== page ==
-Coffee – if it’s 2 massive lattes then duh. The milk has lactose, that’s a sugar. Better to cut down on the milk and slow down the ‘caffeine hit’ by washing it down with extra water.

    In general it looks like it might be a fluid problem, there’s no actual water on the list. So the skin then tries to help out the kidneys and she gets pimples.

    March 4, 2013 at 5:10 am Reply
  43. Please dont take this the wrong way..
    But this is EXACTLY whats wrong with the paleo (cross fit) community.

    Do you actually think the above details are a
    healthy and balanced approach to living life???

    Slown down…. Eat a little more food that brings you joy… And stop obessing!
    Start walking and making some love to your significant other ….

    Again no dis respect meant…. But many are losing complete sight of the big picture,


    March 9, 2013 at 10:05 am Reply
  44. Carlos Guadamuz #

    Have you checked cortisol levels!!! I would not touch the nutrition until I control the sleep situation. I say adrenals could be the problem..or not!!!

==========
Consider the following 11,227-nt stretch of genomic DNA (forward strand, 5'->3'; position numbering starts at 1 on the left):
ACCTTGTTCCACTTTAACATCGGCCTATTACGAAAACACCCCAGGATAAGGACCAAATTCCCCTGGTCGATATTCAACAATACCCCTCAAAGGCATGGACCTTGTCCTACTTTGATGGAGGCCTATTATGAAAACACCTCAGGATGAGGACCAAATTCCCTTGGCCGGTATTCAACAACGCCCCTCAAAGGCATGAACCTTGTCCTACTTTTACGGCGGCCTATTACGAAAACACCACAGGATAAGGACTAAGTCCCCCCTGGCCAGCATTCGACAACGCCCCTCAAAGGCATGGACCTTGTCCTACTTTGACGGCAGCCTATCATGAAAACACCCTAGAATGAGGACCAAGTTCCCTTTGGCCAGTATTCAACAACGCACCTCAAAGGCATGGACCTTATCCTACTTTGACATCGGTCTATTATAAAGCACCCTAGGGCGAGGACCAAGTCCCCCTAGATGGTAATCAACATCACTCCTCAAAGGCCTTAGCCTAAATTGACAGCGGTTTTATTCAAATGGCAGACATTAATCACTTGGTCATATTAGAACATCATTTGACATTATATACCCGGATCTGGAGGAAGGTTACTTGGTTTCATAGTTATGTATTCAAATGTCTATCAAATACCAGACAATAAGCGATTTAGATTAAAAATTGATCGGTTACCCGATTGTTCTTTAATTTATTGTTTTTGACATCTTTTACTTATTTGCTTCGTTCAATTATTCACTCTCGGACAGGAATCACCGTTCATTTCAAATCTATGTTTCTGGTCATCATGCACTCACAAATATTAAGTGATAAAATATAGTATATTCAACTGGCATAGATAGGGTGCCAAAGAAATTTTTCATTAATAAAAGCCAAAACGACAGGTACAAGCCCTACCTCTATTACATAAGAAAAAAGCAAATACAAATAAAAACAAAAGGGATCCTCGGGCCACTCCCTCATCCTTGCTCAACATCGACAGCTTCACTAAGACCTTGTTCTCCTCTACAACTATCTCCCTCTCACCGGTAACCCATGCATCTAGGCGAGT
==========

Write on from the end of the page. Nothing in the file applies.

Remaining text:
Have her take L-theanine, and extra B-complex…see how that works

    April 10, 2013 at 5:31 am Reply
  45. Louise #

    diet coke, artificial sweeteners, lack of sleep, caffiene, alcohol…. all signs of sugar addiction… been there. I cut out all sugar from my diet for a month, that is including fruit and even stevia, and I noticed a profound shift in being able to actually listen to my body and what it wanted. my cravings disappeared and i made better food choices at night.
    I also think more carbs is in need here – more carbs, more energy, better workout, better result. Coconut oil is grand for energy, and that has no carbs!

    April 10, 2013 at 11:55 pm Reply
  46. red #

    I’d give it a rest and quit trying to force women into what men think is the acceptable porny body. She’s fine, except for her lack of energy, so she needs more carbs post workout. She should stop the alcohol though. And she should stop listening to the din of women hate from our male-centric culture.

    April 15, 2013 at 4:19 pm Reply
    • Shirwa #